I might mention some of the by-products of using random numbers to drive the composition. The program consisted of one big loop that went around all the oscillators in one second. In the original version, I had 30 oscillators. So, every 1/30th of a second, the next oscillator would get a new (random) pitch and a new (random) intensity, both within prescribed bounds. Until the final chord, the smoothing on the pitch was so strong that in the second that it took to come back to that same oscillator, it was no closer than maybe 70% of the way to the target value. When the big glissando starts, the oscillators got their final target values. As the glissando went on, I speeded up the frequency ramps so that they would get closer and closer to the final values. It was deliberately set so that they never quite got exactly to the final pitches, but were detuned a bit. I tried it once with perfect final pitches, but it made it sound like an electric organ. With the detuned pitches, it sounded much more full and rich. This is presumably the same reason why piano tuners always detune the double-and-triple-strung notes a bit. The final target pitches were multiples of 37.5 Hz (up to 9x) yielding a perfect just-intoned chord.

Now for some of the unintended side effects. One problem is that sometimes the random frequency selection didn’t do what I wanted. Often, it seemed like all the pitches were rising, or all the pitches were falling – they didn’t just randomly move up and down like I wanted. You would have to run off 3 or 4 different scores until you got one you liked.

Another problem was one I didn’t anticipate at all – the folks at Sprocket Systems lost the original recording. Please understand that this is not simple carelessness. It is perfectly understandable and happens more than anyone wants to think about. The number of insignificant-looking little spools of mag (magnetic) stock running around Sprocket Systems at the end of a major motion picture production is staggering. I don't know for sure, but I estimate that there would have been upwards of 10,000 little spools of recorded sound. I have no doubt that if we went in to the hundreds (thousands?) of boxes of stored mag stock in the LFL archives, somewhere among them would be the scrap of stock with the original Deepnote recording. In any case, I had to come in a week later to re-record it. That’s fine, but I didn’t write down the “seed” for the random-number generator. It was set from the date and time, and thus was always different. When I came in to record a replacement, they complained that it didn’t have the same conspicuous bass note that dominated the sound as it raced down to 37.5 Hz. Recall that the amplitudes of the oscillators were set randomly – not just the pitches. It took a number of times through the process to (randomly) get one that didn’t have wacky pitch contours but also had a strong bass note. It still wasn’t as strong as the original, but it would do. So, the “original” deepnote is lost forever.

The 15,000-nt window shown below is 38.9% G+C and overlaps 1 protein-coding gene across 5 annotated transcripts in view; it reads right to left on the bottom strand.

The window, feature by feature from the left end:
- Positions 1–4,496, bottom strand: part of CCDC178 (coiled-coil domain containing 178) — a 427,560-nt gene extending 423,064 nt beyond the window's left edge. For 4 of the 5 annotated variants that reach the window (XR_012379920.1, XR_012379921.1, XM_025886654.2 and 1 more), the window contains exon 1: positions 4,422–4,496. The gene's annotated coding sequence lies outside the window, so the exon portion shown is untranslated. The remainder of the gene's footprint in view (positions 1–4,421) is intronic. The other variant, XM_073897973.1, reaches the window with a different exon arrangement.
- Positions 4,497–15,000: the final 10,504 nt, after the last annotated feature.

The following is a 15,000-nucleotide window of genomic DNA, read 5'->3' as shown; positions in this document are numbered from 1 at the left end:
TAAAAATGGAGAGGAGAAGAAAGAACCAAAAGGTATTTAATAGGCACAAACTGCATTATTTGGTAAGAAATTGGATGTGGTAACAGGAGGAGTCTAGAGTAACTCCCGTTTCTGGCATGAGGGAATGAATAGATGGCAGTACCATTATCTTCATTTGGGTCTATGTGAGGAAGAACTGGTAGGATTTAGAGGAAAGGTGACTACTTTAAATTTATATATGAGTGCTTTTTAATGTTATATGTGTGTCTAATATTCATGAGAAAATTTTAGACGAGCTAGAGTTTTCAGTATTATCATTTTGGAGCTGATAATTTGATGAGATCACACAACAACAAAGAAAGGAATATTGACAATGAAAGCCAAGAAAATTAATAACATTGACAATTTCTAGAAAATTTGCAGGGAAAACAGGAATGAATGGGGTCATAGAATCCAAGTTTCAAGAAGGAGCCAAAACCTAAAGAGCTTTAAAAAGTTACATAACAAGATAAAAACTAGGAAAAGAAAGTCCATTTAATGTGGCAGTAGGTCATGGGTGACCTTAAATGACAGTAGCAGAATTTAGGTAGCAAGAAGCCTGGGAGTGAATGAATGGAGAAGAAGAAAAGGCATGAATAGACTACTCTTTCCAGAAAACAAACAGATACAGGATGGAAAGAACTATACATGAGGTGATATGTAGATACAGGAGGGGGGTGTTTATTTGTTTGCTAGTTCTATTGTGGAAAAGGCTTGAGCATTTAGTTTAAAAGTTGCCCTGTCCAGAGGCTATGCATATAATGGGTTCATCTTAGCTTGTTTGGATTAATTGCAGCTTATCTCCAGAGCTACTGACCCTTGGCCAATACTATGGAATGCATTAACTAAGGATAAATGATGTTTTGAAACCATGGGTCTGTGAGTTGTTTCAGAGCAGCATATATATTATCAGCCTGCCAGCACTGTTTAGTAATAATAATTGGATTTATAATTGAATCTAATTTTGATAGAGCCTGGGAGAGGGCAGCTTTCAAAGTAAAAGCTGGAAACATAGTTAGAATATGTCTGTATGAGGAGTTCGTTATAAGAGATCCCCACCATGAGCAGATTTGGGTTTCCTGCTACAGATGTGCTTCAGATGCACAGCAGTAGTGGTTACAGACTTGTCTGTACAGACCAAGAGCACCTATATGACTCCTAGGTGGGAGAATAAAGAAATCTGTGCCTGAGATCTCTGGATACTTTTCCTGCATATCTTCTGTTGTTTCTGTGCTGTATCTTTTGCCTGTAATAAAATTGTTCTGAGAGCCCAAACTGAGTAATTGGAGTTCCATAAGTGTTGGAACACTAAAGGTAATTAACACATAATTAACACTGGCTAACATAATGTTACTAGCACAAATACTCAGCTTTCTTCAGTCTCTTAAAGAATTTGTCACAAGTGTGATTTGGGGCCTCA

The original C program was 322 lines of code. The “orchestra” file (written in an extinct language we called “Cleo”) was 248 lines. That file specified the design of the oscillators and envelope generators, the spatialization, and the patch out to the four output channels (LCRS). The original spatial placement just placed each voice in a different speaker, so each speaker had 6 or 7 voices. At the beginning, only one speaker’s worth was sounding. This gives the atonal cluster this curious balance between being transparent and opaque. You think you are hearing into it, but only here and there can you actually pick out an individual voice (without some help). It took about 4 days to write the code and "tune" the composition. It went so quickly because of the huge volume of code already written to run the ASP, including the Cleo language and all the real-time drivers, plus the fact that the ASP did the entire synthesis in real time. All the oscillators, envelope generators, mixing busses and spatialization routines had already been programmed. It was "just" a matter of plugging it all together and writing the compositional program to drive it all. With the real-time synthesis, one day was enough to "tune" it to get the piece to sound like I had envisioned it the minute Jim described what he wanted.